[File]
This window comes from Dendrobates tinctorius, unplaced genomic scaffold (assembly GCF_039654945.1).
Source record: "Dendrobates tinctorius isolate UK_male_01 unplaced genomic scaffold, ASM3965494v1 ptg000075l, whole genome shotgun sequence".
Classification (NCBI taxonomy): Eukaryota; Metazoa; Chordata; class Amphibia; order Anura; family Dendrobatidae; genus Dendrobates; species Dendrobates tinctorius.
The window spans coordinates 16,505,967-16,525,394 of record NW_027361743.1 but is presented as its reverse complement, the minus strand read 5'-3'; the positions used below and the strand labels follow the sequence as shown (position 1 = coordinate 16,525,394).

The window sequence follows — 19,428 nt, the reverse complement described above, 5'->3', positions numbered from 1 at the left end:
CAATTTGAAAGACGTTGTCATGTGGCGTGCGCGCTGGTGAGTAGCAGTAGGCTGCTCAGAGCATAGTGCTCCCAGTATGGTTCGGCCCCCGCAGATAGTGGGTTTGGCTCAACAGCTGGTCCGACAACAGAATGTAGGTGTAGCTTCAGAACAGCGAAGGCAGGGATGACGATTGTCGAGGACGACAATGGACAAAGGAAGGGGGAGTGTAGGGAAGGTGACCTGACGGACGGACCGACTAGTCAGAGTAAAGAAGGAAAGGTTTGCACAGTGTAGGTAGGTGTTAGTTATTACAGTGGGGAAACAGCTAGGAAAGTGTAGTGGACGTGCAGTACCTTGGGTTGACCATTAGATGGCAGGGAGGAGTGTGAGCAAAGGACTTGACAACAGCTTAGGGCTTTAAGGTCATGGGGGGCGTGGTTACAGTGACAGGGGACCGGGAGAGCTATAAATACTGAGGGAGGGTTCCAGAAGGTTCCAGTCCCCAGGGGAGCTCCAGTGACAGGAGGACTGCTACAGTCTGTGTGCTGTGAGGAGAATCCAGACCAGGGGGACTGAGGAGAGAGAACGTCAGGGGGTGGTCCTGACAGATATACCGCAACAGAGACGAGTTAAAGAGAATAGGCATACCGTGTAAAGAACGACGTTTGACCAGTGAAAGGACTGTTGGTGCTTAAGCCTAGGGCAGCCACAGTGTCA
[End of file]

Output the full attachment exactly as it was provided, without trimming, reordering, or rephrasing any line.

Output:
This window comes from Dendrobates tinctorius, unplaced genomic scaffold (assembly GCF_039654945.1).
Source record: "Dendrobates tinctorius isolate UK_male_01 unplaced genomic scaffold, ASM3965494v1 ptg000075l, whole genome shotgun sequence".
Classification (NCBI taxonomy): Eukaryota; Metazoa; Chordata; class Amphibia; order Anura; family Dendrobatidae; genus Dendrobates; species Dendrobates tinctorius.
The window spans coordinates 16,505,967-16,525,394 of record NW_027361743.1 but is presented as its reverse complement, the minus strand read 5'-3'; the positions used below and the strand labels follow the sequence as shown (position 1 = coordinate 16,525,394).

The window sequence follows — 19,428 nt, the reverse complement described above, 5'->3', positions numbered from 1 at the left end:
CAATTTGAAAGACGTTGTCATGTGGCGTGCGCGCTGGTGAGTAGCAGTAGGCTGCTCAGAGCATAGTGCTCCCAGTATGGTTCGGCCCCCGCAGATAGTGGGTTTGGCTCAACAGCTGGTCCGACAACAGAATGTAGGTGTAGCTTCAGAACAGCGAAGGCAGGGATGACGATTGTCGAGGACGACAATGGACAAAGGAAGGGGGAGTGTAGGGAAGGTGACCTGACGGACGGACCGACTAGTCAGAGTAAAGAAGGAAAGGTTTGCACAGTGTAGGTAGGTGTTAGTTATTACAGTGGGGAAACAGCTAGGAAAGTGTAGTGGACGTGCAGTACCTTGGGTTGACCATTAGATGGCAGGGAGGAGTGTGAGCAAAGGACTTGACAACAGCTTAGGGCTTTAAGGTCATGGGGGGCGTGGTTACAGTGACAGGGGACCGGGAGAGCTATAAATACTGAGGGAGGGTTCCAGAAGGTTCCAGTCCCCAGGGGAGCTCCAGTGACAGGAGGACTGCTACAGTCTGTGTGCTGTGAGGAGAATCCAGACCAGGGGGACTGAGGAGAGAGAACGTCAGGGGGTGGTCCTGACAGATATACCGCAACAGAGACGAGTTAAAGAGAATAGGCATACCGTGTAAAGAACGACGTTTGACCAGTGAAAGGACTGTTGGTGCTTAAGCCTAGGGCAGCCACAGTGTCA